Submitted by: Jason Atherton
The men s tennis circuit now heads for the clay courts of Europe with the next Masters event taking place in Monte Carlo. The players who have been battling out on the hard courts since last August will certainly relish the change but how many of them believe that they have better chances to win on clay as opposed to hard courts.
The 2008/9 hard court season was once again dominated by the world s top four players. Federer won the US Open, Rafael Nadal the Australian, Djokovic won the Masters Cup, while Britain s Andy Murray won three Masters and was runner up in the US Open.
Rafael Nadal of course has retained his world number one position and he is odds on to consolidate that position when he starts on his favourite surface, clay.
The Spaniard is a God on clay and probably unbeatable. His two Masters wins and his fourth French Open title bears testimony to that. However now that he has broken through on grass, when winning Wimbledon for the first time last year and on the hard courts when he took the Australian Open in February, Nadal has become even more revered than his greatest rival, Federer.
As it stands right now, Nadal has won six Grand Slams and is the favourite to win his seventh when the French open gets under way in Paris at the end of May. He has won there for the last four years and in fact has never lost a single match at Roland Gaross. His demolition job of Federer in the 2008 final, 6-1, 6-3, 6-0 probably did more to damage the ego of Federer than enhance his own, but it also told the other top players that they have little chance against him. After all, Federer is the second best clay court player in the world and the emphatic manner in which Nadal dispatched of him merely highlights the gap the the others must bridge.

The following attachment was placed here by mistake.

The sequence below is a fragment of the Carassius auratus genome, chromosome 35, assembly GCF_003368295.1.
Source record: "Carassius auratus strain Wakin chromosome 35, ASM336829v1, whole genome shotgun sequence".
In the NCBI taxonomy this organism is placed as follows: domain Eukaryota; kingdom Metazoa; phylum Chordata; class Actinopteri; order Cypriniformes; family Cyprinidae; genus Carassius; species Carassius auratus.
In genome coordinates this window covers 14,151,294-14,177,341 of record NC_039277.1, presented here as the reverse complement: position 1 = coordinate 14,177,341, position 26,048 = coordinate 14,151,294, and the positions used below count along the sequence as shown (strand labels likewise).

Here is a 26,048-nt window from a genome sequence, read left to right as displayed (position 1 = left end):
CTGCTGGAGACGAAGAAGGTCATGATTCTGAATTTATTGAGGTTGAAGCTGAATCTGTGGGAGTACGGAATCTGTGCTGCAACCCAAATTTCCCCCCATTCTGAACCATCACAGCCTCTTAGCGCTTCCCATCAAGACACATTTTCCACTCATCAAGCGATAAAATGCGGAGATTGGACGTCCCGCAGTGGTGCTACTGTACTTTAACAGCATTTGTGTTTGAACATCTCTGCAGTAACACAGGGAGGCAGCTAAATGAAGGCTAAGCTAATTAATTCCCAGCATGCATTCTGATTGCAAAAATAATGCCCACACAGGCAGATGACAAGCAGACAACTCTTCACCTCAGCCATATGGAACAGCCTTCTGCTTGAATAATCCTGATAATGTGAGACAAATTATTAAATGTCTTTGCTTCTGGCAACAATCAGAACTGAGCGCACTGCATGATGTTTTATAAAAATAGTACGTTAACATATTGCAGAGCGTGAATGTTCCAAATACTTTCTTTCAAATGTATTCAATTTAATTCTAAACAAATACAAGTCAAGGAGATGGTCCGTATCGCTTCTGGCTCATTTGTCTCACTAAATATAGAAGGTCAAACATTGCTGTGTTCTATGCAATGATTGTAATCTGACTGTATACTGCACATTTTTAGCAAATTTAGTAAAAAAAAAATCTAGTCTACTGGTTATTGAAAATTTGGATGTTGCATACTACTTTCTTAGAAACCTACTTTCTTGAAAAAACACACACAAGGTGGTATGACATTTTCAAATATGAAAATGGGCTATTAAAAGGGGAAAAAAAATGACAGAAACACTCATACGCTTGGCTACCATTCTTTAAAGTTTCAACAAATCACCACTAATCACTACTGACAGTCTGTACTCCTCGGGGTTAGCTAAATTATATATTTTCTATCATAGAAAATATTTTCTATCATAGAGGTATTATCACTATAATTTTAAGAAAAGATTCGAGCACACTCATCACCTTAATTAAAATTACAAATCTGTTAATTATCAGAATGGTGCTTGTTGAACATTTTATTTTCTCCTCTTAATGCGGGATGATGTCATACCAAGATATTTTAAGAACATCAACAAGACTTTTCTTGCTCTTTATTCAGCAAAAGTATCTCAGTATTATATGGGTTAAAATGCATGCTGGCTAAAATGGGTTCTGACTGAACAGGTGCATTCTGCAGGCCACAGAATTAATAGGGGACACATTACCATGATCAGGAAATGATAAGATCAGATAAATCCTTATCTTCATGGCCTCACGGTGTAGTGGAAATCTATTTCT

Murray has consolidated his position as one of the top four players in the world. In terms of recent head to heads against the other top three players, he is the top man. Two wins and one defeat against Nadal, three wins against Federer and three wins against Djokovic but unfortunately Murray may have to wait to Wimbledon before his first realistic chance at a Grand Slam becomes likely. He might surprise a few on the clay but it is difficult to see him making any impression on Nadal.
Nadal is still only 22 years of age, he is an exceptional talent on the tennis courts and is well on course to become one of the all time greats, if he isn’t already. He is still maturing in both terms of his play and attitude, attributes that will only help his cause to consolidate his position as the World number one for many years to come. The one trophy that eludes him is the US Open, which he is sure to have high on his list of priorities for 2009.
About the Author: John Fletcher writes about Tennis on many websites. Read his latest previews and views on the
French Open Tennis
major which takes place in May.